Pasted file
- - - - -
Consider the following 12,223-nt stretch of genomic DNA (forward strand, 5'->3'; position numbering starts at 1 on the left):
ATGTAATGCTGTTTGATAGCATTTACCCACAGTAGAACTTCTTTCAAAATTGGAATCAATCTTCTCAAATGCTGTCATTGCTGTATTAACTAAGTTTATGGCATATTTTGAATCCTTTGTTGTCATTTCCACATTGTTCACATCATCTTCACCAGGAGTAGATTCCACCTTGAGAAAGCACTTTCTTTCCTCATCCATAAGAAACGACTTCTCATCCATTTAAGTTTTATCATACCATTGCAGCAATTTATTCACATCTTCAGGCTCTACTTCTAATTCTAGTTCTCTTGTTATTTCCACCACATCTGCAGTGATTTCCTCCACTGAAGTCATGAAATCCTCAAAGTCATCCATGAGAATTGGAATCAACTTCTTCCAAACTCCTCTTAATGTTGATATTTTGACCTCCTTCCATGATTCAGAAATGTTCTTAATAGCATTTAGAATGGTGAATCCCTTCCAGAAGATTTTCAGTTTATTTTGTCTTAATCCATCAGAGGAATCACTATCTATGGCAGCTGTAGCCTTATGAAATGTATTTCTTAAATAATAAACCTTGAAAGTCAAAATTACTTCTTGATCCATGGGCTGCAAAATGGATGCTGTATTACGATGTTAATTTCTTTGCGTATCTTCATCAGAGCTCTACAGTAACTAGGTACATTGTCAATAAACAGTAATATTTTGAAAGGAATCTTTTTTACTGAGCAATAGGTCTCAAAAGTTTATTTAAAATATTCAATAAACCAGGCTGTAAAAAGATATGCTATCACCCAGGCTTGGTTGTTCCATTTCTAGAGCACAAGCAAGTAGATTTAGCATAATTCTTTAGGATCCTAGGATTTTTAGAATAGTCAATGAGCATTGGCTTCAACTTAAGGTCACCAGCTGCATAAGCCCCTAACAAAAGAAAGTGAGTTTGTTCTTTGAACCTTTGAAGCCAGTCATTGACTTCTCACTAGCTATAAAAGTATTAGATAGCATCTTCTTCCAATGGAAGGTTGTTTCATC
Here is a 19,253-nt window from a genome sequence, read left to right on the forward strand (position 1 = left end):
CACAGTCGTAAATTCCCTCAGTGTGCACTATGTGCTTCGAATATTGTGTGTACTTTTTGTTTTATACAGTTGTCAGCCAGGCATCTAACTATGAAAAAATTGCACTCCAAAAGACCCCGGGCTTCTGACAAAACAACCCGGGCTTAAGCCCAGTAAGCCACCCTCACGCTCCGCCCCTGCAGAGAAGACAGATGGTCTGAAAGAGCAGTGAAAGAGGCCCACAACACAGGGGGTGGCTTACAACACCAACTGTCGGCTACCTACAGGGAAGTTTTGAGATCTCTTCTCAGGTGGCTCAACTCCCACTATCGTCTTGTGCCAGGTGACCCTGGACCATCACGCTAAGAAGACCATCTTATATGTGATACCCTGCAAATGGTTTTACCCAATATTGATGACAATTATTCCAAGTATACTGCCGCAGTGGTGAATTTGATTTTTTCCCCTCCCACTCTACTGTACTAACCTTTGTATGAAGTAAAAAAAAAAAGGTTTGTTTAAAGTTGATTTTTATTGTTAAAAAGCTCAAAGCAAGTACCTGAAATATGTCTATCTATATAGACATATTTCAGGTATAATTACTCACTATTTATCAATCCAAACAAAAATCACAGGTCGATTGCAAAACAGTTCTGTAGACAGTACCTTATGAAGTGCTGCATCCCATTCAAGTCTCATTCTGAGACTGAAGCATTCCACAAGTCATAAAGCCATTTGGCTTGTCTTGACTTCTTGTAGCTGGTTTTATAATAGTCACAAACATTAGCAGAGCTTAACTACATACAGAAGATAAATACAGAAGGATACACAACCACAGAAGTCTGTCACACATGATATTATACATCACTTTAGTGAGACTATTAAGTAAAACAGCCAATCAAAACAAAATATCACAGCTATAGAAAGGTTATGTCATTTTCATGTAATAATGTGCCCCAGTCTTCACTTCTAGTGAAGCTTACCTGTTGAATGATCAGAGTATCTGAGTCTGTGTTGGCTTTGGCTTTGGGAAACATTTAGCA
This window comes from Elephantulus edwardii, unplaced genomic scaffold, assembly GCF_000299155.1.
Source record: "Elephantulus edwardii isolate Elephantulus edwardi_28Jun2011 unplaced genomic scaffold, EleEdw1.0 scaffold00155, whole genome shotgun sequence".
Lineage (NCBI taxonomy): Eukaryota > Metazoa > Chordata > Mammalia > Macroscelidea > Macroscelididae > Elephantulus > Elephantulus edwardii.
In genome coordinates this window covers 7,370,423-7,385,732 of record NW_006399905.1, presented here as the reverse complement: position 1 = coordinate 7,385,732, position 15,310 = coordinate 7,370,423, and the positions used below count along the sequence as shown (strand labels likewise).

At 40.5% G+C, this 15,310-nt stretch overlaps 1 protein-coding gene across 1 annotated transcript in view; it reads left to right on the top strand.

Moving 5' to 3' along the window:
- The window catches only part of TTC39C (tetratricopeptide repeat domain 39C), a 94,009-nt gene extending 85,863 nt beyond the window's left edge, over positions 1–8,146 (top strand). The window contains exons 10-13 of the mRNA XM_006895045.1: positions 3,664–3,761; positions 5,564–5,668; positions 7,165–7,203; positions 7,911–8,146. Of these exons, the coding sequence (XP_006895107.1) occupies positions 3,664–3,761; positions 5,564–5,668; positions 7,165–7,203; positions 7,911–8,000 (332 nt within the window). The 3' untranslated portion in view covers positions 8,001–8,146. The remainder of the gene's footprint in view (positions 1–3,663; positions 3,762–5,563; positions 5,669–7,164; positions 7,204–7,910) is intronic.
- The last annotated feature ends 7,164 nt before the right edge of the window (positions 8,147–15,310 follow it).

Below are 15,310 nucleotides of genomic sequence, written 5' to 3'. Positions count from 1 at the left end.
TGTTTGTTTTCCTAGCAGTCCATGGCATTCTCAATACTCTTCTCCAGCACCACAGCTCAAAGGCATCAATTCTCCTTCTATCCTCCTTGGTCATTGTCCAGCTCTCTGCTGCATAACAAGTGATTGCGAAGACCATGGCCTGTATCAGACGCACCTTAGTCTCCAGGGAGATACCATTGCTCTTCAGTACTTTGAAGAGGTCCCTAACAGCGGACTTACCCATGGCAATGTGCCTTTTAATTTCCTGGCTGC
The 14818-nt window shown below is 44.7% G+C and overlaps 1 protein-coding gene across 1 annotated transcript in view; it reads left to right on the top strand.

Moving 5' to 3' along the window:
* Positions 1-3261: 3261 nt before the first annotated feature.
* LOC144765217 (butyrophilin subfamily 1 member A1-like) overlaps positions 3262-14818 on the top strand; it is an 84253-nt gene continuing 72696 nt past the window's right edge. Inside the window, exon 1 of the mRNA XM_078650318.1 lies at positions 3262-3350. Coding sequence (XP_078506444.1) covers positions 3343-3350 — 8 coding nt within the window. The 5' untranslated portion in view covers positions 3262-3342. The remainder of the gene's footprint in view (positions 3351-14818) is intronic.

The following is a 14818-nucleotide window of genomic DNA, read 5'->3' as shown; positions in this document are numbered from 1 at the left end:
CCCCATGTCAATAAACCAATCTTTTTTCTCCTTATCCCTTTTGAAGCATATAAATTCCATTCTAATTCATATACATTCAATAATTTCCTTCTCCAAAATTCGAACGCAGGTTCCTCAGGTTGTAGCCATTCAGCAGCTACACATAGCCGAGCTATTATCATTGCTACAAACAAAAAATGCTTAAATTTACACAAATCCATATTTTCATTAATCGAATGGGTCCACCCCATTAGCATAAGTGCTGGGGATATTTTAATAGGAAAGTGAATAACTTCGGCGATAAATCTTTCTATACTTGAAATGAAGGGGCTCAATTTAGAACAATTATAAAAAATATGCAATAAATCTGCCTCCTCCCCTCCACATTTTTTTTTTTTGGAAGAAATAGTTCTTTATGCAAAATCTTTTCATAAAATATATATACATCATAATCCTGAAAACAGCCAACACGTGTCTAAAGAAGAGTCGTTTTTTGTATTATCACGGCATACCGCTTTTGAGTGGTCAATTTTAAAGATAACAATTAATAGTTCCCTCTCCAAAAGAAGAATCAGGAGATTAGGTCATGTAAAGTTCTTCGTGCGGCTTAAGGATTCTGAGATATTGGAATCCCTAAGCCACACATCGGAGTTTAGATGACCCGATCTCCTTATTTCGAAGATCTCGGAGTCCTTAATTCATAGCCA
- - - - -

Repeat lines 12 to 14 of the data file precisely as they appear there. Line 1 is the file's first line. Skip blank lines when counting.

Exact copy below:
- The last annotated feature ends 7,164 nt before the right edge of the window (positions 8,147–15,310 follow it).

Below are 15,310 nucleotides of genomic sequence, written 5' to 3'. Positions count from 1 at the left end.
TGTTTGTTTTCCTAGCAGTCCATGGCATTCTCAATACTCTTCTCCAGCACCACAGCTCAAAGGCATCAATTCTCCTTCTATCCTCCTTGGTCATTGTCCAGCTCTCTGCTGCATAACAAGTGATTGCGAAGACCATGGCCTGTATCAGACGCACCTTAGTCTCCAGGGAGATACCATTGCTCTTCAGTACTTTGAAGAGGTCCCTAACAGCGGACTTACCCATGGCAATGTGCCTTTTAATTTCCTGGCTGC